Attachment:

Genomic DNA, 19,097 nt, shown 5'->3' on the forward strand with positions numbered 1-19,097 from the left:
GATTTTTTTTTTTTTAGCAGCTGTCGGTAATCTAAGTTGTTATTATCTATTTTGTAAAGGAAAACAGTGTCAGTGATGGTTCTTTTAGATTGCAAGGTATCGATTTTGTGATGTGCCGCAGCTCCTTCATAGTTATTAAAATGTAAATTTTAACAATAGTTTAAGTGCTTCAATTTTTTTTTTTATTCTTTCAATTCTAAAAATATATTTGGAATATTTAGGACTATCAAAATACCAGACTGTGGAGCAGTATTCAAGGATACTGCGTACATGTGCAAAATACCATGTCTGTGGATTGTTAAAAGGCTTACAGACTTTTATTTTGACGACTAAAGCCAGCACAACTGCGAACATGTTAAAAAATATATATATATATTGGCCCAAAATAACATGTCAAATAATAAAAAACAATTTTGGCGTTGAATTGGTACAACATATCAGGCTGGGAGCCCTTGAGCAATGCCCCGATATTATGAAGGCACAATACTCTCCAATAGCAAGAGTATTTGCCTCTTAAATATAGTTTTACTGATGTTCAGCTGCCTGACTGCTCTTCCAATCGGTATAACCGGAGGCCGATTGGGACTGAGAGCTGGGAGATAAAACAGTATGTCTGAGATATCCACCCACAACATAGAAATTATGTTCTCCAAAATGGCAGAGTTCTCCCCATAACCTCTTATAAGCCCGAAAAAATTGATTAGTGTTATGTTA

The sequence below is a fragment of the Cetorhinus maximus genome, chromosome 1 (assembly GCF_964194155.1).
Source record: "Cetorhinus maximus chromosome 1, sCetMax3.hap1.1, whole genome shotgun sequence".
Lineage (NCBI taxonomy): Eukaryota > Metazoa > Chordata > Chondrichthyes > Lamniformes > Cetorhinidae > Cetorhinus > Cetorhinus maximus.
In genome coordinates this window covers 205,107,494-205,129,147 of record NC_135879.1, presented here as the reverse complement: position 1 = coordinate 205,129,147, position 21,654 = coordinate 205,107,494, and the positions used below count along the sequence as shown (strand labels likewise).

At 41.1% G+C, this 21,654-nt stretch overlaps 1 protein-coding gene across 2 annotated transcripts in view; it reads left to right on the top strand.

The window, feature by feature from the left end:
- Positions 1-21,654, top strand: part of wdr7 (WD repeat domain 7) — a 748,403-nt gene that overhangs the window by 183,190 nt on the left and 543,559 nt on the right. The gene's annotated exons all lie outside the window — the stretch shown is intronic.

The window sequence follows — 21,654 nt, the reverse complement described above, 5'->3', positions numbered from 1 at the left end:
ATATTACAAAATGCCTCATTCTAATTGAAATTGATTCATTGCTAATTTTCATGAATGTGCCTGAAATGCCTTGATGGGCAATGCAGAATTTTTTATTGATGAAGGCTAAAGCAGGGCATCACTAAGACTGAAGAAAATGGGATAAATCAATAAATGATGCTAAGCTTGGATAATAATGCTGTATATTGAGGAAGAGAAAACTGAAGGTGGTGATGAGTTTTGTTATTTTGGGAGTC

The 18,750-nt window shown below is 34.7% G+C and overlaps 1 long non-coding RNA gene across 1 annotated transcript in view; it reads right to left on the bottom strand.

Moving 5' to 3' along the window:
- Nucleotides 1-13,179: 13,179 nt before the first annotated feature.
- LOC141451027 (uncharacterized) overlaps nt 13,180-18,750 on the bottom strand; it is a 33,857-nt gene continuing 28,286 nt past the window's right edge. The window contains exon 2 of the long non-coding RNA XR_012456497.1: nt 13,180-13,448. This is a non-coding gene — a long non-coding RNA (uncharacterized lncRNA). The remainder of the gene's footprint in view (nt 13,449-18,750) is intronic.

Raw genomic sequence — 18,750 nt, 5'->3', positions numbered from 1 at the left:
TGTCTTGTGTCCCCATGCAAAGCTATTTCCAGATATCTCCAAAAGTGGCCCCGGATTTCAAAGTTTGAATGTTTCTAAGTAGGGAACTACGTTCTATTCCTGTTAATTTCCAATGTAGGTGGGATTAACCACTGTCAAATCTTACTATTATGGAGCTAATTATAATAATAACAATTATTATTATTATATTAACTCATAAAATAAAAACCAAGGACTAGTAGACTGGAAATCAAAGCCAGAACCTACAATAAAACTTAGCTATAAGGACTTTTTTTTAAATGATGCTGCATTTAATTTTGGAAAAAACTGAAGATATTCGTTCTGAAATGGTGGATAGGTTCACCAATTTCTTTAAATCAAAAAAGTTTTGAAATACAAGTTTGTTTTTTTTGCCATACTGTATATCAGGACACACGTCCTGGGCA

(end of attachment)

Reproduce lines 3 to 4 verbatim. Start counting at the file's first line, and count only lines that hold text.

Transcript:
The sequence below is a fragment of the Cetorhinus maximus genome, chromosome 1 (assembly GCF_964194155.1).
Source record: "Cetorhinus maximus chromosome 1, sCetMax3.hap1.1, whole genome shotgun sequence".